Everything you need to know to get a job in private equity: timelines, interview tips, and top headhunters
- Jobs in
private equityare some of the most sought after on Wall Street.
- Recruiting of PE associates from investment banks is beginning after a year-long pause.
- Insider has compiled all the things you need to know about landing a job in PE.
Private equity is one of the most competitive jobs markets for young professionals on Wall Street. The jobs are extremely lucrative: total comp for associate ranks can easily top $200,000.
Insider has mapped out everything you need to know if you're looking to land a job at firms like Blackstone and KKR, from the latest on the recruiting timeline for associates to the top headhunters to know.
The recruiting timeline for PE is ramping up after a hiatus
Wall Street headhunters do battle year after year to line up the top banking talent for their investment-firm clientele. But, their aggressive recruiting process came to a screeching halt in 2020 during the coronavirus pandemic.
After a year-long delay, recruiting for 2022 private-equity associate roles is slated to start in the beginning of September.
A number of influential buy-side recruiting firms began sending out emails to second-year investment-banking analysts at the end of August to arrange intro meetings after Labor Day.
Want to know which firms have kicked off their outreach? We've got details on the headhunters involved on what the timeline may look like.
Top recruiters tell you what to expect
In December 2020, Insider spoke to the top internal and third-party PE recruiters to understand what to expect.
The group, which consisted of talent executives from Apollo Global Management, Bain Capital, and The Carlyle Group, detailed everything you need to know to land a gig in PE.
Read more here:
How to get hired at Blackstone and KKR
In the world of private equity, few names hold more weight than Blackstone and KKR. Insider spoke with executives at both firms to understand what they're looking for in candidates.
Read more here:Blackstone president Jon Gray reveals how to stand out to land a job at the ultra-competitive firm
PE pays wells
There's a reason so many people are keen to work in PE: It pays very well. Total comp for associates can easily top $200,000.
And as the market for young talent has gotten more aggressive, PE firms have been willing to shell out more to attract and retain employees.
Read more here:
Meet the top headhunters in the space
Third-party recruiters hold a pivotal role in PE hiring process. These headhunters help top firms suss out the best talent.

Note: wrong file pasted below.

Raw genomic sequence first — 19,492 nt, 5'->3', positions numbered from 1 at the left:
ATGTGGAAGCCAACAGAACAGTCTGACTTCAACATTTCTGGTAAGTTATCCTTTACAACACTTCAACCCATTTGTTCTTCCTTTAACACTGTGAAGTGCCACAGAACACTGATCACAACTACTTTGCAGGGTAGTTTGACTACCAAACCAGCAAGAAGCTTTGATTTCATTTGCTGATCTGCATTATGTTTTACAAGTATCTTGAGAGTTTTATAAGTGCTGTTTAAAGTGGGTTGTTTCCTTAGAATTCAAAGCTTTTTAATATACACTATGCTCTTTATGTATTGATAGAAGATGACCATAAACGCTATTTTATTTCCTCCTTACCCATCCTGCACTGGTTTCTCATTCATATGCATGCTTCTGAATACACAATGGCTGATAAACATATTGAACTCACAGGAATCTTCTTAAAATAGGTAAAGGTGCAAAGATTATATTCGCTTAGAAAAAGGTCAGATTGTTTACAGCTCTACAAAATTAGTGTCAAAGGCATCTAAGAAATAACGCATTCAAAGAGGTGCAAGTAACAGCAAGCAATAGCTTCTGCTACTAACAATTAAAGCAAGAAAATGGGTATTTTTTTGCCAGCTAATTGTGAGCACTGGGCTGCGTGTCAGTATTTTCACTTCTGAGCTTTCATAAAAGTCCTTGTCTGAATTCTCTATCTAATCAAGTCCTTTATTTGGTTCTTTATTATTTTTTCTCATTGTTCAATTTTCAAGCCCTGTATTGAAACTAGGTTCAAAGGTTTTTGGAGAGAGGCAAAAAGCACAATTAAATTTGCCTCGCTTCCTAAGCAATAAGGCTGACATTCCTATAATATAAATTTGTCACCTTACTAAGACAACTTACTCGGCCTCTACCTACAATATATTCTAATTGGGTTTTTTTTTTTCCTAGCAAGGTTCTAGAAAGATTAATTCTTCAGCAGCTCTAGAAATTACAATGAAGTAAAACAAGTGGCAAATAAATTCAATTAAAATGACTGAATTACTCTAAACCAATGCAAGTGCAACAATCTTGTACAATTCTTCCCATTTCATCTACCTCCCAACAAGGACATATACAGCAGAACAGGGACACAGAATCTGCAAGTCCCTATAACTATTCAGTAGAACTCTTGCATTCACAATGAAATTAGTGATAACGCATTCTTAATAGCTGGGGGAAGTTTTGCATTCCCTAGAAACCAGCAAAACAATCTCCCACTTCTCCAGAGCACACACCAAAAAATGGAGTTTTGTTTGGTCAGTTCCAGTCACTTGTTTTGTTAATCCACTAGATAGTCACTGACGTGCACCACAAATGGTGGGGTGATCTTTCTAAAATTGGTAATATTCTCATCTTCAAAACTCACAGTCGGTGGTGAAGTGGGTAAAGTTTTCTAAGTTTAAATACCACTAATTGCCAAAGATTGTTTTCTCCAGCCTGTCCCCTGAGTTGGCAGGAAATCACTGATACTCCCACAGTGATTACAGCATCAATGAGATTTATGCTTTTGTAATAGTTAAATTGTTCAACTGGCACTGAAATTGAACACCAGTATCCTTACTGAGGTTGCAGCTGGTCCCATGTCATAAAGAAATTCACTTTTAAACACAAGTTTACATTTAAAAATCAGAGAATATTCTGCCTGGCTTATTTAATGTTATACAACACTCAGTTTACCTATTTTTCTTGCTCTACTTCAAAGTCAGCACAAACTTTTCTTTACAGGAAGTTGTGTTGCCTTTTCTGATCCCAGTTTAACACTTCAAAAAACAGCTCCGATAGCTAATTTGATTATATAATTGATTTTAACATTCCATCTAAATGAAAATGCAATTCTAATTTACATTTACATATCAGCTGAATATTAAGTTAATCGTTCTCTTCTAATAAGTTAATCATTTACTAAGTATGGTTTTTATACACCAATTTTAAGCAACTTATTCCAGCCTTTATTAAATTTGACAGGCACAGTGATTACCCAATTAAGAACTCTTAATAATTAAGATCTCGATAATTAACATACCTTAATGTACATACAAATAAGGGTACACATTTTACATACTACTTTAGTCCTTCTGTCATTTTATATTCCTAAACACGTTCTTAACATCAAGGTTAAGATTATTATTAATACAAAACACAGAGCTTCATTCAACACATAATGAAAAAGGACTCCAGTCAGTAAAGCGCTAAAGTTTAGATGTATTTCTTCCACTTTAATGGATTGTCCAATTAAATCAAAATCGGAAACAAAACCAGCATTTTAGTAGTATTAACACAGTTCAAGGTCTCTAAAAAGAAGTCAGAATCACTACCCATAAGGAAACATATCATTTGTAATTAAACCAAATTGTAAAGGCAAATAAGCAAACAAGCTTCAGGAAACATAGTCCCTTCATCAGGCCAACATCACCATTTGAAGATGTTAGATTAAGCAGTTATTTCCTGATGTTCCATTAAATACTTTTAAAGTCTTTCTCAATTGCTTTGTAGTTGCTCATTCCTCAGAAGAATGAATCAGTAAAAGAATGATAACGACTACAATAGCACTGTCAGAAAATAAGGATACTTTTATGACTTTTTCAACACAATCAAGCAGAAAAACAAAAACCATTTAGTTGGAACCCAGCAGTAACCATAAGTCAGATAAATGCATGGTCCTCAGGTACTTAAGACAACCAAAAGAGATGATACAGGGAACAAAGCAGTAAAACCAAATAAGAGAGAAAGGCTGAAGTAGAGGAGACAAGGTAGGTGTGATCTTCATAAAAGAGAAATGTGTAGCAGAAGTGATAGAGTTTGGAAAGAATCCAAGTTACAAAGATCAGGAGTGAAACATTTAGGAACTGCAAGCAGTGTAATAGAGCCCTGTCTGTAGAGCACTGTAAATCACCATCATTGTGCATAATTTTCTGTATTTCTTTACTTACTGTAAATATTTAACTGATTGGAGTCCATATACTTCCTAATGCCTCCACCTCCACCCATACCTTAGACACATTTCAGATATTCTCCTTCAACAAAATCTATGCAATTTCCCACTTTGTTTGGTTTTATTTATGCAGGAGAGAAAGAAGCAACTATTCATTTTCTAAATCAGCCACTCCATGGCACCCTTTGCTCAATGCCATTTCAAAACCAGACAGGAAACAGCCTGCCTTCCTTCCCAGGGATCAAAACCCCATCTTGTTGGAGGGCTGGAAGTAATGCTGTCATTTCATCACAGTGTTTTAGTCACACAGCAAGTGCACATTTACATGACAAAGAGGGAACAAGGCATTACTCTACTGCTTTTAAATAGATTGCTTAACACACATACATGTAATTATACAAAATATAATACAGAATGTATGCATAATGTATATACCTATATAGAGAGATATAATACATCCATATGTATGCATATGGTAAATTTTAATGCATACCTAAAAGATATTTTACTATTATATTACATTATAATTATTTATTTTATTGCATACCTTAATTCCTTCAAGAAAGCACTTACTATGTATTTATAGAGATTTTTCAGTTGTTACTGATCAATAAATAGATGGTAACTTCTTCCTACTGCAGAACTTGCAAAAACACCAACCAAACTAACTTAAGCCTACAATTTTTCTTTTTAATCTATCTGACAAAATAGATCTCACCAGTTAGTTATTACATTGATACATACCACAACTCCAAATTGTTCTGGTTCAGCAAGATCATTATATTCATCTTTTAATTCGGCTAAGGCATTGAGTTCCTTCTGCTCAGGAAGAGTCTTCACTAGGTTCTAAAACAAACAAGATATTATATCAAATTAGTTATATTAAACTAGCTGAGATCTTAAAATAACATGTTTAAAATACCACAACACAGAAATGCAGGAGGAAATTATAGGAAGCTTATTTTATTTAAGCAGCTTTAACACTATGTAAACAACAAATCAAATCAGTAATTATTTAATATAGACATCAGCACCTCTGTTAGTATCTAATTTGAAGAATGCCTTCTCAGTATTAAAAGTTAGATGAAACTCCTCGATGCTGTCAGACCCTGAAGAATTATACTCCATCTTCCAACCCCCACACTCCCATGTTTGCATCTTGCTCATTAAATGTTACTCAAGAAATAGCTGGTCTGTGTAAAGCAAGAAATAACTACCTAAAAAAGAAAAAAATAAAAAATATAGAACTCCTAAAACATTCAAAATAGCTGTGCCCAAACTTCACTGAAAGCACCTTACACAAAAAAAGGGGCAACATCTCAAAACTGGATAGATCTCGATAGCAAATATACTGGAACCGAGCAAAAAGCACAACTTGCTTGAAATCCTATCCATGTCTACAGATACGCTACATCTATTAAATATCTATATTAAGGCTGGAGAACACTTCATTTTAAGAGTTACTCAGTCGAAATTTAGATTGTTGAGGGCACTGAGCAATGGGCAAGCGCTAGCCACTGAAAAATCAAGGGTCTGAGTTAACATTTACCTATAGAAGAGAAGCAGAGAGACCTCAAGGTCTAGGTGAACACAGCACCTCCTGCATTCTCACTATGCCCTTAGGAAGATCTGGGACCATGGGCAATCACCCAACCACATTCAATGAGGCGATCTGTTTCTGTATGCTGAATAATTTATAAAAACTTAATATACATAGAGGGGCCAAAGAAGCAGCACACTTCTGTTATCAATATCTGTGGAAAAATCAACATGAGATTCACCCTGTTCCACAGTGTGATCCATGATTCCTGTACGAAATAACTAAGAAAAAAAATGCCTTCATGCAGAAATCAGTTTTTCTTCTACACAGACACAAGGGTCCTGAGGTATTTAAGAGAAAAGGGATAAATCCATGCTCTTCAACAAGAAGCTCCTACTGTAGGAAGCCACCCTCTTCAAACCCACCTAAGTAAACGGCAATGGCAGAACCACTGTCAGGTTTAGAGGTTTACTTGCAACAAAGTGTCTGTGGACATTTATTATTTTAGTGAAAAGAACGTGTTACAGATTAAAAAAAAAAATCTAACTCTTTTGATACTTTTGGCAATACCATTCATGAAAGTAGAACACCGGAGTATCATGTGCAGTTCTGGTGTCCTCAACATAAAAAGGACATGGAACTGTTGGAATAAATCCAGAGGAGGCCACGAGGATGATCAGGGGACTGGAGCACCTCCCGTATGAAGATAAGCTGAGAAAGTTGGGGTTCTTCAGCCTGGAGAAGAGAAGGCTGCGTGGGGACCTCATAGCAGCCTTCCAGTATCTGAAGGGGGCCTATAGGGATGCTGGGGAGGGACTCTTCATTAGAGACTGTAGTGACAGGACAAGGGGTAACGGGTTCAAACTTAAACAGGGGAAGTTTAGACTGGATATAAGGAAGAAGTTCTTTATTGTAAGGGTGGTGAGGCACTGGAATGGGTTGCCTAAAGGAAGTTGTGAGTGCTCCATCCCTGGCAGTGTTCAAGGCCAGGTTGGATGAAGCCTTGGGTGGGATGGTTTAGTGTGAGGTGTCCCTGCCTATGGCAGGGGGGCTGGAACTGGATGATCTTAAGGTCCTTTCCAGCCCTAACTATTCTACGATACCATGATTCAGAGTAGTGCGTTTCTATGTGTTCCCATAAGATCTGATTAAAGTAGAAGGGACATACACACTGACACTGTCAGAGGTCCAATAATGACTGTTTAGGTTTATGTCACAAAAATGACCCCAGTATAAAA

Insider identified the leaders in the space, in addition to creating a searchable database of more than 350 headhunters.
Read more here:
PE firms are stepping up their training game for new recruits
Learning to model a leveraged buyout. Understanding the basics of diligence. Knowing what makes a good investment, and how to win over the support of more senior investors.
Having a mix of intuition and hard skills is key to becoming a successful private-equity investor.
But, with an increase in the number of new job opportunities for undergrads to go straight into private equity after college, more megafunds are recognizing that the race to hire top talent early means their analysts and associates need to bulk up on their technical knowhow when they hit the desk.
Matan Feldman, founder of Wall Street Prep, an external firm that provides training for employees at megafunds, spelled out what that means in an interview with Insider.
The buy-side is keeping an eye on undergrads
While hiring out of investment banks remains the primary path for young people to reach the vaunted world of investing, that, too, is starting to evolve.
At KKR, the private-equity megafund, the firm has been running an analyst program since 2020 that hires a small number of students straight out of college into full-time gigs. Grace Koo, KKR's head of talent acquisition, spelled out how it developed its campus outreach strategy during a year of virtual recruiting.
Plus, at $65 billion growth-equity investor General Atlantic, the firm's sourcing internship has been letting college students step up to the plate in pitching new investments for the past five years. Alex Crisses, the firm's head of new investment sourcing, and Annie Paydar, global head of human capital, gave Insider a special look at the hyper-competitive program, which selects fewer than 10 applicants - out of more than 500 - each year.
Read more here:
Disclosure: KKR is a large shareholder in Axel Springer, which owns Business Insider.
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